Gambia’s former President Yahya Jammeh orchestrated the embezzlement of nearly US$1 billion of public funds and illegal timber revenue during his 22-year rule, looting the treasury in a long-running conspiracy that crippled one of the world’s poorest countries.
While president of the compact West African state of 2 million, Jammeh frequently drove his black stretch Hummer from his official residence in Banjul, the capital, to a lavish private estate in his home village of Kanilai.
His route took him past the central bank, the social welfare office, and the headquarters of the state telecom company. These were some of the institutions Jammeh pillaged by elevating privileged civil servants to prominent positions and empowering a group of corrupt businessmen led by a key Hezbollah financier.
Thousands of documents obtained exclusively by OCCRP lay bare for the first time the massive scale of Jammeh’s corruption.
They show how he hijacked government funds and departments, set up private accounts at the central bank, and built a patronage network while ruling the country through a combination of guile, unbridled power, and violence.
What was not withdrawn in cash by Jammeh’s officials or funnelled to bank accounts controlled by the president went to businesses that received lucrative contracts (or for unknown purposes). Some was sent to foreign shell companies about which little is known.
The transfers may have violated Gambian law.
Just how much of the great Gambian heist ended up in Jammeh’s own pockets – through offshore accounts or bags full of cash – is still unknown.
Adama Barrow, the country’s current president, estimated in 2017 that Jammeh stole about 4 billion dalasis ($90m) from public coffers.
An official investigation known as the Janneh Commission of Inquiry is currently examining financial misconduct during his rule. And at the end of last year, the United States announced that Jammeh had been banned from entering the country, citing evidence that he had been involved in “significant corruption.”
The documents analysed by OCCRP show a web of fraud that far exceeds the figure offered by Barrow, who defeated Jammeh at the polls in 2016 but was only able to oust the former president after neighbouring states threatened a military intervention.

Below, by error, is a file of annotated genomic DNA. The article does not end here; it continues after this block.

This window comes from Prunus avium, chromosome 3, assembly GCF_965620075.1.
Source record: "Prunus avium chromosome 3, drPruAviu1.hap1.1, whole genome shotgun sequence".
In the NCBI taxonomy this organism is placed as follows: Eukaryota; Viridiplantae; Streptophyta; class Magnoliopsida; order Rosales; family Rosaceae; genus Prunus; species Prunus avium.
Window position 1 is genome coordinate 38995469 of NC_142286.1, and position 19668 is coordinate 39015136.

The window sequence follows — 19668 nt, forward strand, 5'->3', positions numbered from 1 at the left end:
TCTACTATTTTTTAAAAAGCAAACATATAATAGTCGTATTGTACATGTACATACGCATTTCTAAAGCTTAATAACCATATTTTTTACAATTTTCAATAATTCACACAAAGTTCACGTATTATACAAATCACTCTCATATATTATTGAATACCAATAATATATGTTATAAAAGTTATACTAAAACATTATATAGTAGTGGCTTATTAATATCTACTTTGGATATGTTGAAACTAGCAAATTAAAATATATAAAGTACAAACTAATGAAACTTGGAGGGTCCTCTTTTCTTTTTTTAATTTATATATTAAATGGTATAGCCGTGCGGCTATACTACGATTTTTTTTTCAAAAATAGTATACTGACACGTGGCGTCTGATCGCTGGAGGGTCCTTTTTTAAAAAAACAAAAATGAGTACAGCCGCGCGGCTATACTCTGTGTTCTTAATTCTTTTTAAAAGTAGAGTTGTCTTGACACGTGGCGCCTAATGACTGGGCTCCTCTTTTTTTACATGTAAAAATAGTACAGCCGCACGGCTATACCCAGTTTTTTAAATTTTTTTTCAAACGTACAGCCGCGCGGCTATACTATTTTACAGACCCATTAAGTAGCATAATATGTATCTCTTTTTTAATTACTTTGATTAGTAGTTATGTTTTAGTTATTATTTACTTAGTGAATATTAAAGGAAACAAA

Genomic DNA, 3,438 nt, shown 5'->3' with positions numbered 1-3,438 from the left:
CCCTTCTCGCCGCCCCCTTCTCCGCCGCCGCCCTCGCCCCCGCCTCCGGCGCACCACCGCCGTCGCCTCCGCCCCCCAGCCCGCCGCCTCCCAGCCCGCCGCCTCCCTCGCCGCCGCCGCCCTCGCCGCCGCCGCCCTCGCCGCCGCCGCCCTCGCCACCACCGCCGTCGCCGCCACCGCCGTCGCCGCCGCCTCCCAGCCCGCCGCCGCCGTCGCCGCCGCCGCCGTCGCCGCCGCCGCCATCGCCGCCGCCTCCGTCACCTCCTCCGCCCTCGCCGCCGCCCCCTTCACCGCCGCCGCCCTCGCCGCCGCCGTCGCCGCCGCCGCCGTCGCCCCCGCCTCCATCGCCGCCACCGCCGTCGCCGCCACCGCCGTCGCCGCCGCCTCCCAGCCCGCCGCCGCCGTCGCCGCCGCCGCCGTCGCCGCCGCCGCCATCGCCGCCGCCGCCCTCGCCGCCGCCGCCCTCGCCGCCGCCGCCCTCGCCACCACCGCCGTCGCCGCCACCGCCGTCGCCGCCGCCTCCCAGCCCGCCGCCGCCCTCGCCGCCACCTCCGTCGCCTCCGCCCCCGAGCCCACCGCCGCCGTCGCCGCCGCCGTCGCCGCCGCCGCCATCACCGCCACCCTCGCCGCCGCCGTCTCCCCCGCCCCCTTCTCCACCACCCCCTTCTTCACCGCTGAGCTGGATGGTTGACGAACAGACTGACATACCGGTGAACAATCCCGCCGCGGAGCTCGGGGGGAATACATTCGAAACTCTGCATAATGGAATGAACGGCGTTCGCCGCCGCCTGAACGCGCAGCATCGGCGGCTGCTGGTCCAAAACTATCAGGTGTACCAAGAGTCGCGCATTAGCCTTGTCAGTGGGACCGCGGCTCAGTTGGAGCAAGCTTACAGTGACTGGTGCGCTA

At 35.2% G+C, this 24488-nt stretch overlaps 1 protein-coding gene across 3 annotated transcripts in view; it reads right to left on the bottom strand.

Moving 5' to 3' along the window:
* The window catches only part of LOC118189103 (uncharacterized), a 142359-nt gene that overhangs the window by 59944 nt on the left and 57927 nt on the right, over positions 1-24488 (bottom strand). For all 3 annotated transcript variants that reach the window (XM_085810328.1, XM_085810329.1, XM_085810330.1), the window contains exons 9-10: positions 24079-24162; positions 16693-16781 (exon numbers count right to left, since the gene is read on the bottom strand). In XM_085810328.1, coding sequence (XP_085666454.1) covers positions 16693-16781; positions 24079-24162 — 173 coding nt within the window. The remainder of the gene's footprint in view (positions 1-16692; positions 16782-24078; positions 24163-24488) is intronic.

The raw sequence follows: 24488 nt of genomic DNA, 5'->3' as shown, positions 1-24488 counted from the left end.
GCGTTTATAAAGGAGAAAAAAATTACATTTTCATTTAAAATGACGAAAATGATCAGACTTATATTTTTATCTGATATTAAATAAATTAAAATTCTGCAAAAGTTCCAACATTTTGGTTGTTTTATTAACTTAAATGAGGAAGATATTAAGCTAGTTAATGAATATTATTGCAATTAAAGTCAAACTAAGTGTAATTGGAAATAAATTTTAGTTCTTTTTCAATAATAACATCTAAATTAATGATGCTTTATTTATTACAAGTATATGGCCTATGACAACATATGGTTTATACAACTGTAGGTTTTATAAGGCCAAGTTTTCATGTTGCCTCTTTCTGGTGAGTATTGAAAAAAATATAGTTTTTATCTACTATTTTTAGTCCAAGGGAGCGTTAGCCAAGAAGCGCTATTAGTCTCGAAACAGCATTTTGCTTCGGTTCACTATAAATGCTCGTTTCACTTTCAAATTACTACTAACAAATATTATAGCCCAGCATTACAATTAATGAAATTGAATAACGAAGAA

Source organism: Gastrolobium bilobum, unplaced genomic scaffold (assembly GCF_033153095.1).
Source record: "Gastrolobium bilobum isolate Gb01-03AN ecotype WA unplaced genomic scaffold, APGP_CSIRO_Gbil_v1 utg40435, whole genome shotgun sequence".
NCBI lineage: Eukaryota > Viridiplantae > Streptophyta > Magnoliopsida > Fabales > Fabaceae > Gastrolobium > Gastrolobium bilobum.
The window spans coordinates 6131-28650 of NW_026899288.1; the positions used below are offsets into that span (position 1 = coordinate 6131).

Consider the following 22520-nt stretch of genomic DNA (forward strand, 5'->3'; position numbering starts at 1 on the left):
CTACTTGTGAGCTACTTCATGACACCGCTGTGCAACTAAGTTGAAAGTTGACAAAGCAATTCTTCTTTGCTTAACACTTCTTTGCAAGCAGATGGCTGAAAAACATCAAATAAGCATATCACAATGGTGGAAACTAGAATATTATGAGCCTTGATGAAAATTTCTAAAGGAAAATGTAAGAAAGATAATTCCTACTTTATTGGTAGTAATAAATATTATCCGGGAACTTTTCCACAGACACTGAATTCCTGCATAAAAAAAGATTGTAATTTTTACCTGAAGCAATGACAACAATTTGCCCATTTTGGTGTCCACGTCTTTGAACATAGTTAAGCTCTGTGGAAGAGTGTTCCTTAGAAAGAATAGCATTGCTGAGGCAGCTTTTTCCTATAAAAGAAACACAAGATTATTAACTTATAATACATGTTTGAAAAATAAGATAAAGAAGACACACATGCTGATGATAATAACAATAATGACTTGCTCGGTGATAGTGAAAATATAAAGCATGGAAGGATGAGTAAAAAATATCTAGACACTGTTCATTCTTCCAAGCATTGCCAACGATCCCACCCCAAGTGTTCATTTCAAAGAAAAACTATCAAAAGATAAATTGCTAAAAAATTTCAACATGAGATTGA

“He ran the country like an organised crime syndicate,” said Jeggan Grey-Johnson, a Gambian activist and communications officer at the African regional office of the Open Society Foundation, a pro-democracy and good governance organization.
In total, Jammeh and his associates looted or misappropriated at least $975m. Among their biggest targets: $363,9m from the state-run telecoms company; $325,5m in illicit timber revenue; more than $100m in foreign aid and soft loans from Taiwan; $71,2m from the Central Bank of The Gambia; $60m from the Social Security and Housing Finance Corp, which manages disability, housing, and pension payments; and $55,2m from the state-run oil company.
Jammeh spent some of the stolen money on his palace in Kanilai, where he had his own private mosque, built a jungle warfare training camp, and kept camels, hyenas, zebras, and other exotic animals.
The looted funds also supported a lavish lifestyle that Jammeh’s average official monthly government salaryof about $6,000 could never sustain.
Jammeh’s powerful inner circle helped him to solidify his power.
He formed lucrative partnerships with foreign businessmen, including Mohamed Bazzi, a Lebanese businessman and financier for the Hezbollah militant group, that would pave the way for the looting of nearly $364m from the state-run telecoms company.
He also worked with two Romanian businessmen, Nicolae and Dragos Buzaianu, to secure $325,5m in illicit timber revenue.
The Gambian people paid the biggest price for Jammeh’s corruption as he stole $60 million from the country’s pension fund.
To this day, Jammeh has never been charged with a crime.
His micromanagement of government affairs allowed him to exert “complete control” over Gambia, said Fatou Camara, who twice served as Jammeh’s press secretary between 2011 and 2013. “Every minister would wait for him before they made decisions,” Camara said.
“Everything had to wait for the Office of the President to agree.”
Jammeh’s human rights abuses and corruption went largely unchallenged by the international community because of his country’s small size and relative obscurity.
A wave of violence across West Africa during his reign – in Cote d’Ivoire, Liberia, and Sierra Leone – also helped him fly under the radar.
“The Gambia wasn’t even like a back-burner issue – it was a backwater issue,” said Cameron Hudson, a former West Africa analyst for the CIA.
Much of the time, the money he stole flowed electronically between domestic and foreign accounts.But sometimes the cash literally traded hands.
Beneath the hum of air conditioning units in a loading bay on the central bank’s east side, presidential aides were known to shove suitcases stuffed with dollars, euros, and other currencies into waiting vehicles, according to testimony received by the Commission of Inquiry, the official investigation, led by lawyer Surahata Janneh, has not yet released its final report.